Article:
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Being busy relaxes Frédéric Fekkai. That’s why the godfather of the $400 haircut and eponymous luxury hair care brand took up helicopter flying 11 years ago, versus, say, airplane flying, which, he says, doesn’t require as much focus.
“Flying a helicopter is 10 times more difficult than flying a plane,” he says. “It is very demanding on your ability to pay attention. You have to pay attention to the flight, the instruments, the weather. There are many obstacles. But that’s very relaxing for me. Maybe because there’s no way to think about anything else.”
This story first appeared in the March 11, 2011 issue of WWD. Subscribe Today.
It takes 70 hours of flying to become a certified helicopter pilot, which turned into a four-month process for Fekkai, because “back then I was working much more”—as in before he sold his company to Procter & Gamble.
“I always loved flying and the idea of flying, and a friend of mine was taking lessons,” he says of how he got his start. “It became an addiction. It’s such a great feeling, being up in the air in a machine at a different altitude. You can go over a river, a farm, and see the world in a whole different way.”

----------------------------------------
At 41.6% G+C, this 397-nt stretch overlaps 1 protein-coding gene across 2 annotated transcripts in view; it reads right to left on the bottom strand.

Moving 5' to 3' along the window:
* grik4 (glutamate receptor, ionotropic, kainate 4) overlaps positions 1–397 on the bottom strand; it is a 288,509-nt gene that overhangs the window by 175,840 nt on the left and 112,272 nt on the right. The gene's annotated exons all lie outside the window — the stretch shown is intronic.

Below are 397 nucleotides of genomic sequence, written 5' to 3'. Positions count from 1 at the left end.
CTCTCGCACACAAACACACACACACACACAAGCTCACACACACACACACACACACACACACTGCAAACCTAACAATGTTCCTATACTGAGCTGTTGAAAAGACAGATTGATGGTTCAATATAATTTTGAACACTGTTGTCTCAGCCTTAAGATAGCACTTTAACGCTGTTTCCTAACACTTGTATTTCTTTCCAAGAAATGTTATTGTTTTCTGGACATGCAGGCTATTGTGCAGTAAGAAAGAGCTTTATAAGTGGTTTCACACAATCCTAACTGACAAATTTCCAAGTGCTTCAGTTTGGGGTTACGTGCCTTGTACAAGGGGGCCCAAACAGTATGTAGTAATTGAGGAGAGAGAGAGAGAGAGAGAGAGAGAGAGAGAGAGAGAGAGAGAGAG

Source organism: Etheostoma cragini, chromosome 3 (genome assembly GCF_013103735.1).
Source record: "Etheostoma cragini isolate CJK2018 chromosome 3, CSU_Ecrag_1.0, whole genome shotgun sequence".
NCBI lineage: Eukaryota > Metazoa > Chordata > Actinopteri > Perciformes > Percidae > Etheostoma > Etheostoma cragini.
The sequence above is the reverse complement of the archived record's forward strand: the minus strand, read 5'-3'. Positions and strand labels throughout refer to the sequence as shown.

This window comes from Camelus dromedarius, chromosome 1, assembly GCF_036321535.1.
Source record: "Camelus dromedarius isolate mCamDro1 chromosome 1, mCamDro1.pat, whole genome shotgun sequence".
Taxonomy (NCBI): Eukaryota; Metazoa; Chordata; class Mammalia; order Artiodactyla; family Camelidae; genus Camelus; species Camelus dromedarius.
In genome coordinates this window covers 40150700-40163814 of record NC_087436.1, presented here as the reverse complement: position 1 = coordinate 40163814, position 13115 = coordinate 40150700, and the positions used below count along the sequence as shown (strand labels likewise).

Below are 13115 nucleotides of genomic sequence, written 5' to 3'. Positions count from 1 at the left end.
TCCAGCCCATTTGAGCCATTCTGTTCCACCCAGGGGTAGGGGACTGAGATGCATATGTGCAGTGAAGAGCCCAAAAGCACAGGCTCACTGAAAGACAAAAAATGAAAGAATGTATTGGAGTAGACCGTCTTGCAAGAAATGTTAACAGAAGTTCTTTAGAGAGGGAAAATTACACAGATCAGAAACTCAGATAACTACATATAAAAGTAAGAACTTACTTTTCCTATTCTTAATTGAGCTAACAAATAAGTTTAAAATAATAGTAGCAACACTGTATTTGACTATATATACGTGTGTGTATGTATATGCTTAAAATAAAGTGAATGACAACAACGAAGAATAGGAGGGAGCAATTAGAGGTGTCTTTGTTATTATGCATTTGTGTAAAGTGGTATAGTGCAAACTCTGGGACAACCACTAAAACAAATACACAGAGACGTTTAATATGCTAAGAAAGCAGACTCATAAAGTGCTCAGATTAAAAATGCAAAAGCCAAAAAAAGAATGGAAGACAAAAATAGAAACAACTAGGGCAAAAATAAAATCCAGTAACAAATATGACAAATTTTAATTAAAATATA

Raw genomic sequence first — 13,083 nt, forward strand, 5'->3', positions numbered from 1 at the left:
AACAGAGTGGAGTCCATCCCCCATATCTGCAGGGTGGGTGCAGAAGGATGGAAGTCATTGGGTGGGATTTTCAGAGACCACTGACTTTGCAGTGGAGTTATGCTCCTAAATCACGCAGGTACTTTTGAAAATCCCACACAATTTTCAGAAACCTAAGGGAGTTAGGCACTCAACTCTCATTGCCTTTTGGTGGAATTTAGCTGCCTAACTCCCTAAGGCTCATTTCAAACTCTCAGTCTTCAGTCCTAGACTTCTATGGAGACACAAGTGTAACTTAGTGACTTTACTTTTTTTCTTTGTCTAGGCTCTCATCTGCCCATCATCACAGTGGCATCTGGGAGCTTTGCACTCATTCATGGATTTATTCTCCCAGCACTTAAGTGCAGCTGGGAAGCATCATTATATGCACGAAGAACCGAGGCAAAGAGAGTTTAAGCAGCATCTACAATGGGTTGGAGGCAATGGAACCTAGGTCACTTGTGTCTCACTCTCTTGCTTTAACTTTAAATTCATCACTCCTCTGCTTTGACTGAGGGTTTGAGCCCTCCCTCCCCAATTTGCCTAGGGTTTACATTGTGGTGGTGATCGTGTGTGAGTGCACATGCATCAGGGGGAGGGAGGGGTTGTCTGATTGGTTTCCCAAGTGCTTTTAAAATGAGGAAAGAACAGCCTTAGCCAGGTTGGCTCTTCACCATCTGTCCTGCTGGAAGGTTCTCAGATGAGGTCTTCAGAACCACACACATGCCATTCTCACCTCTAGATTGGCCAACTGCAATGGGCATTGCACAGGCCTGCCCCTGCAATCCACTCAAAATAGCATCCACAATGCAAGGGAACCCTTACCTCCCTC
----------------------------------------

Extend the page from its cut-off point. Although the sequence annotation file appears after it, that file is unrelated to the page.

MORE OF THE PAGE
Fekkai particularly relishes the 360-degree views. “A plane is great, but you are very high and you only see the sky. In a helicopter, you see everything, and you can stop on the property of a friend or land on a beach somewhere.”
He’s flown to Gunnison, Colo., and Palm Springs, Calif. A favorite route is along the Hudson River, checking out West Point, N.Y., and admiring the multimillion-dollar estates. During the summer, he likes to stop at dozens of spots along the Northeastern seaboard with his family and friends onboard. “We can go to Montauk [N.Y.] in 40 minutes and have lunch, some lobster, and then come back.”
Fekkai owns an AStar 350 Eurocopter, which he customized in a silvery charcoal gray metallic paint. The exterior is devoid of the usual stripes and lines that adorn most choppers; only his machine’s “tail number” appears—in bright yellow. The helicopter’s interior is black leather and can accommodate up to six passengers. It set him back $3 million.
Despite his prowess in the air, Fekkai never flies without a pilot. “You have to plan a little bit, but it’s too dangerous to go without one. I want to be safe. This is a hobby for me.